On the blue line, the Spartans will counter an improving Irish offense with arguably the top defensive pairing in the Big Ten. Senior captain Nash Nienhuis brings 117 games of experience and a career-high 17 points. Freshman Artyom Levshunov, a projected top-five pick in the 2024 NHL draft, adds 26 points. They help protect freshman netminder Trey Augustine, who played to a .956 save percentage in the December series against Notre Dame.

Can the power play press on?

Like last season, the Irish power play has taken a while to get going. At this point, its 19.3% success rate stands a whisker ahead of Wisconsin at the bottom of the Big Ten.

But as far as the man advantage goes, Notre Dame’s last game was its best. Two Saturdays ago, the Irish went 3-for-6 on the power play with 13 shots. Most importantly, they capitalized on both special teams opportunities in the third period, turning a tight battle with Penn State into a 6-3 win.

“[The power play] starts with winning faceoffs and getting possession of the puck. And then it’s about getting into the zone with possession, it’s about entries as well,” Jackson said. “We did a better job of that, we’ve been working a little bit more on that and those details. Once we get into the zone and gain possession, then it’s a matter of making plays.”

Among other factors, improving personnel has helped the Irish power play as of late. Senior forward Landon Slaggert has kept his foot on the gas and now has 16 goals. His fellow winger, graduate student Patrick Moynihan, scored twice on the man advantage last Saturday. Also with 2 goals in that game, freshman forward Danny Nelson, who has 4 in as many games since returning from the World Juniors.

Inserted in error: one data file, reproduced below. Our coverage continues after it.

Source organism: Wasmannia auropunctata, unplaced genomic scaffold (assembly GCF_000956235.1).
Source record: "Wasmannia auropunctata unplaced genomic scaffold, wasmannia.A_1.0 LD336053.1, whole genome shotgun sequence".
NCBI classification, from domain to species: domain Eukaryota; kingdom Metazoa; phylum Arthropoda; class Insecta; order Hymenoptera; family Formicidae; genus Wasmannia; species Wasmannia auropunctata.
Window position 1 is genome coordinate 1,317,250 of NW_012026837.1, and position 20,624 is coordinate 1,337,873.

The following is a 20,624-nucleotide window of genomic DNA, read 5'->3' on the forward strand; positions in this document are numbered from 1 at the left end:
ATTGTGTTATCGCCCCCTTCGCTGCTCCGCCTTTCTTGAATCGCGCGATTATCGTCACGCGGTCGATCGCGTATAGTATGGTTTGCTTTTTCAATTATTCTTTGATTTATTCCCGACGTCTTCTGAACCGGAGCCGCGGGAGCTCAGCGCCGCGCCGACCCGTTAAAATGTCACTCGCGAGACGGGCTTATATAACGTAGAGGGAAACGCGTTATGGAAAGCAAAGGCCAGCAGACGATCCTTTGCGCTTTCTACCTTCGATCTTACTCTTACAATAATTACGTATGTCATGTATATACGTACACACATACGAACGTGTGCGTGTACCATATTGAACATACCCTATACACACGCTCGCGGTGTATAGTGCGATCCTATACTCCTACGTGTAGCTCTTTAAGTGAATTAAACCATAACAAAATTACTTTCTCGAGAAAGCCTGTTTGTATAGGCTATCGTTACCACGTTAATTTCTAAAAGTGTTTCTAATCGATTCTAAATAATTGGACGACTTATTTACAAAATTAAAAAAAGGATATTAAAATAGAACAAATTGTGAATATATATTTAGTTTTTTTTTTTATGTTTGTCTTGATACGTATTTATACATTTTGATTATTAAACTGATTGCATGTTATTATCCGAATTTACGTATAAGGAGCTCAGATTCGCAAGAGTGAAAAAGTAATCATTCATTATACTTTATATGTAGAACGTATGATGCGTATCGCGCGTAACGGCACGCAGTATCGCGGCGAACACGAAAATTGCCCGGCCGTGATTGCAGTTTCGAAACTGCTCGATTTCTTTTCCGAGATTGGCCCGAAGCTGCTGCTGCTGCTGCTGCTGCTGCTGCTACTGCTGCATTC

20240106, Hockey, Meghan Lange, Ohio State, Schottenstein Center-15.jpg
Senior forward Landon Slaggert celebrates his goal with teammates during Notre Dame's win over Ohio State at the Schottenstein Center on Jan. 13, 2024.

Jackson also mentioned that freshman defenseman Paul Fischer has added a spark at the power play’s flank position. With his vision and aggressiveness on the outside, Notre Dame can move more pucks into Nelson and freshman forward Cole Knuble at the bumper.

During the December series, Michigan State owned the special teams game. On the power play, MSU went 3-for-8 to Notre Dame’s 1-for-8. Overall, the Spartans still rank second in the conference with a 27% power-play success rate. Their matchup with Notre Dame’s 83% penalty kill will certainly have a say in the series’ outcome.

A February reckoning

Over the next four weekends, Notre Dame will face the rest of the Big Ten’s top five. The schedule breaks down to home series against No. 8 Michigan State and No. 9 Minnesota and trips to No. 4 Wisconsin and No. 12 Michigan.

The Irish have already faced each of those teams between November and January, going 2-6-0. Looking ahead, Jeff Jackson hopes his team can top said record in the final month.

“It’s down to crunch time, and we’re playing the best teams in the country and the conference these next four weekends,” Jackson said. “So we’re gonna have our hands full, and we’re gonna find out if we’ve had any growth since the first time we played each of those teams.”

That growth will be put to the test beginning Friday at 7:30 p.m. Saturday’s series finale will follow at 6 p.m. from Compton Family Ice Arena. Peacock will provide coverage of both games.

Sign up for our Observer Sports newsletter!
Have an Irish sports question? Ask it for our Observer Sports mailbag!